I'm currently going through the Lynda Python tutorial and in the section on generators I see the following code:
def isprime(n): if n == 1: return False for x in range(2, n): if n % x == 0: return False else: return True
I didn't catch it at first, but as I was going through the code I noticed that the
else keyword had an entire for-loop between it and an
if at the same indentation level. To my surprise, the code not only runs, it actually produces the correct behavior.
If I were to replace the for-loop with a simple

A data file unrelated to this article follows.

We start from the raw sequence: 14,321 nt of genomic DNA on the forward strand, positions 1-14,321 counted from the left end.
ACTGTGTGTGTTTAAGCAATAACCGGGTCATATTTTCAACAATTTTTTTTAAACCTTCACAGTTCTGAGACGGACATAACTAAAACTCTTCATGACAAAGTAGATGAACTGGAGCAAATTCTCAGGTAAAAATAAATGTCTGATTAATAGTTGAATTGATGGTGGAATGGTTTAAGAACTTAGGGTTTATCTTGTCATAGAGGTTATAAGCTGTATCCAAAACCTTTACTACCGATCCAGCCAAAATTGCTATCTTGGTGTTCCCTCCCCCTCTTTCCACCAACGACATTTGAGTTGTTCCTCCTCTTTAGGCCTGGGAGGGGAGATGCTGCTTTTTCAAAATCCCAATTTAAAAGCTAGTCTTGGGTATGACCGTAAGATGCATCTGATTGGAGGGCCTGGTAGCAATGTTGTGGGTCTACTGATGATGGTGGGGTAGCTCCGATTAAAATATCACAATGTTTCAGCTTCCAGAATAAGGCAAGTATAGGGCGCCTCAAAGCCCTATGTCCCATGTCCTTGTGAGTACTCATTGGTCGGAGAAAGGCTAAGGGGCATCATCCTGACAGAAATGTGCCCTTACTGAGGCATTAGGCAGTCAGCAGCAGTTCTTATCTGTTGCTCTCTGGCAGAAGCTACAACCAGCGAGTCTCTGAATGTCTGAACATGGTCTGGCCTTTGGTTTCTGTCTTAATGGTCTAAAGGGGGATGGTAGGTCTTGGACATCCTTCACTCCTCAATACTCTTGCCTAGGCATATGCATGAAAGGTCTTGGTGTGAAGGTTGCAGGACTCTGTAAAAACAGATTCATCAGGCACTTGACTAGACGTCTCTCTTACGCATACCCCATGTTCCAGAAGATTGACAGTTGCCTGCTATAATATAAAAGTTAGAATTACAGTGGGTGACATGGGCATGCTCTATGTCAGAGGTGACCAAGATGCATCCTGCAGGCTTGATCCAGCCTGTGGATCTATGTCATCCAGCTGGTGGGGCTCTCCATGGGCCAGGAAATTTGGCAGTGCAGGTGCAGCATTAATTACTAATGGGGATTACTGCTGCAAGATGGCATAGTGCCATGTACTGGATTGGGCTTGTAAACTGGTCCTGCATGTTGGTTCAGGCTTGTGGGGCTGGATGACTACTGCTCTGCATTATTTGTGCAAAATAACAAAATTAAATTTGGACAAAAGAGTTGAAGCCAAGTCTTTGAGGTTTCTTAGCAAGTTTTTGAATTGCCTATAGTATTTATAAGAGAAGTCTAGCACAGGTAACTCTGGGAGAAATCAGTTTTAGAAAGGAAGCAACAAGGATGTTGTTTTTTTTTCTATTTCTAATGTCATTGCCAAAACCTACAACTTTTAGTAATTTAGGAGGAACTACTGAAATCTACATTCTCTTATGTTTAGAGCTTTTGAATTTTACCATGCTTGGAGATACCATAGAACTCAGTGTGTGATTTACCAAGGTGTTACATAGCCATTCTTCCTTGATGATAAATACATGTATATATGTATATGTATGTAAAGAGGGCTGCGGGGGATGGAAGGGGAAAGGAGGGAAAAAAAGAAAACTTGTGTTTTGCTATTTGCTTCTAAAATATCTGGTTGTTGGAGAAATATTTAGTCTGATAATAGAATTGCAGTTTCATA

print("Hello, World") statement, only then do I get an expected interpreter error.
What was the reasoning behind this syntax, and why does it work with loop statements but not others like
For reference, I would have expected the code to be written like the following:
def isprime(n): if n == 1: return False for x in range(2, n): if n % x == 0: return False return True